Tuesday, February 20, 2007

Dear Jeni,

Why do most of the male actors on the hit NBC series Heroes have such big eyebrows?

I-Cat

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Dear I-Cat,

It makes them look manly. Besides, thick eyebrows are all the rage, even for women. See the NY Times article "Throw Your Tweezers Away." So apparently, your favorite TV show actors are merely keeping up with the latest fashion. I hear that Santiago Cabrera actually uses eyebrow extensions.

Jeni

Friday, February 09, 2007

Dear Jeni,

What is so special about the Super Bowl anyway!

--No Interest

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Dear Mr. or Ms. Interest,

The Super Bowl is a time when families, friends, and neighbors can openly expose their beer-inflated bellies to the world, paint them, and further stuff them with chicken wings without shame, humiliation, or other social sanction. It is a Carnival of sorts. But do not worry. Immediately following it is a period of Lent, during which time no football-induced mayhem is allowed.

Jeni

Monday, February 05, 2007

Dear Jeni,

Professor Water is a fraud! Yesterday at my work, the swimming pool caught on fire. Ha.

Erudite Luddite

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Dear Erudite,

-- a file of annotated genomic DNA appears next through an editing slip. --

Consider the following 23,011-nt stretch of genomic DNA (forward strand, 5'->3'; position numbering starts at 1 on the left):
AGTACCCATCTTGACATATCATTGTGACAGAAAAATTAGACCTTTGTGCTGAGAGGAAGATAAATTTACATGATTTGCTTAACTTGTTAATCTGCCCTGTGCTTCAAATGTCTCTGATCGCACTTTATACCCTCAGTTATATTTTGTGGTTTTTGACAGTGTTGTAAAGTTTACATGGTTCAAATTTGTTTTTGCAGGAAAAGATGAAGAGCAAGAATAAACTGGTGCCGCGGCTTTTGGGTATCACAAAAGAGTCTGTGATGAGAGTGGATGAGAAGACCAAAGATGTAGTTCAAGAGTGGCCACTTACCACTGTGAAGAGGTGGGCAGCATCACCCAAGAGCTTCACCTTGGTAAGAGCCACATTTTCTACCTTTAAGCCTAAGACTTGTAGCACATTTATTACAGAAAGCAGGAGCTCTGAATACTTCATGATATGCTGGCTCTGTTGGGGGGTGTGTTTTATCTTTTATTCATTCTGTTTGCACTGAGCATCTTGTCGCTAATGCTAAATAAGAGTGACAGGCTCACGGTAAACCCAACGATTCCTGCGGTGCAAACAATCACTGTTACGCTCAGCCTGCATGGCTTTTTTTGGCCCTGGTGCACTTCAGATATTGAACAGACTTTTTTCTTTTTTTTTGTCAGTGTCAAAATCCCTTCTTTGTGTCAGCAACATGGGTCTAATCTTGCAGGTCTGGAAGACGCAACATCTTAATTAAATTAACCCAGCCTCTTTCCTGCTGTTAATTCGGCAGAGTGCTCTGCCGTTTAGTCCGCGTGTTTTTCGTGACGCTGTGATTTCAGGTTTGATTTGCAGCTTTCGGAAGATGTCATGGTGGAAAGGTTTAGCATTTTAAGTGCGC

You seem confused about the nature of water. Water does not burn. In fact, burning can actually produce water vapor, such as in the combustion of hydrogen and oxygen.

$2H_2 + O_2 \rightarrow \; 2H_2O + \textrm{heat}$
That being said, water will change its form in the presence of heat, changing from a liquid to a gas (vapor) through a mysterious and largely unheard-of process that specialists call "evaporation."

It is, however, possible for a swimming pool to catch fire, though it is not actually the water that is burning (though some of the water may certainly be evaporating). In my day, crazy college students would pour kerosene in campus fountains and light the fountains afire. Note the use of kerosene. The water would not burn on its own. And indeed, the fire went quickly out because the kerosene promptly burned and all that was left around it (i.e., water) would not burn.

For a fun science experiment, try taking a bucket of plain water (no chemicals, kerosene, etc., in it) and dropping a lit match into it. Then add kerosene and try again. (Warning: experiment may be dangerous and may result in serious injury or death. Do not attempt at home.)

Jeni

Friday, February 02, 2007

Dear Jeni,

How do I make my husband's (far less cute) big cat like my (completely adorable) little cat?

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Dear Crazy Cat Lady,

Buy several cans of tuna. Drain the water into a bowl. Do not give any tuna to big cat. Pour the drained tuna water all over little cat. Big cat shall soon have an uncontrollable desire to be near and lick little cat. Once big cat associates microkitty with the pleasantness of tuna, your household shall be the picture of feline domestic bliss.

Jeni

Thursday, February 01, 2007

Dear Jeni,

Why should I care?

--Question for the Ages

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Dear Questioning,

It doesn't matter. You obviously do care. You wrote to me instead of hurling yourself off the nearest bridge. Congratulations.

Jeni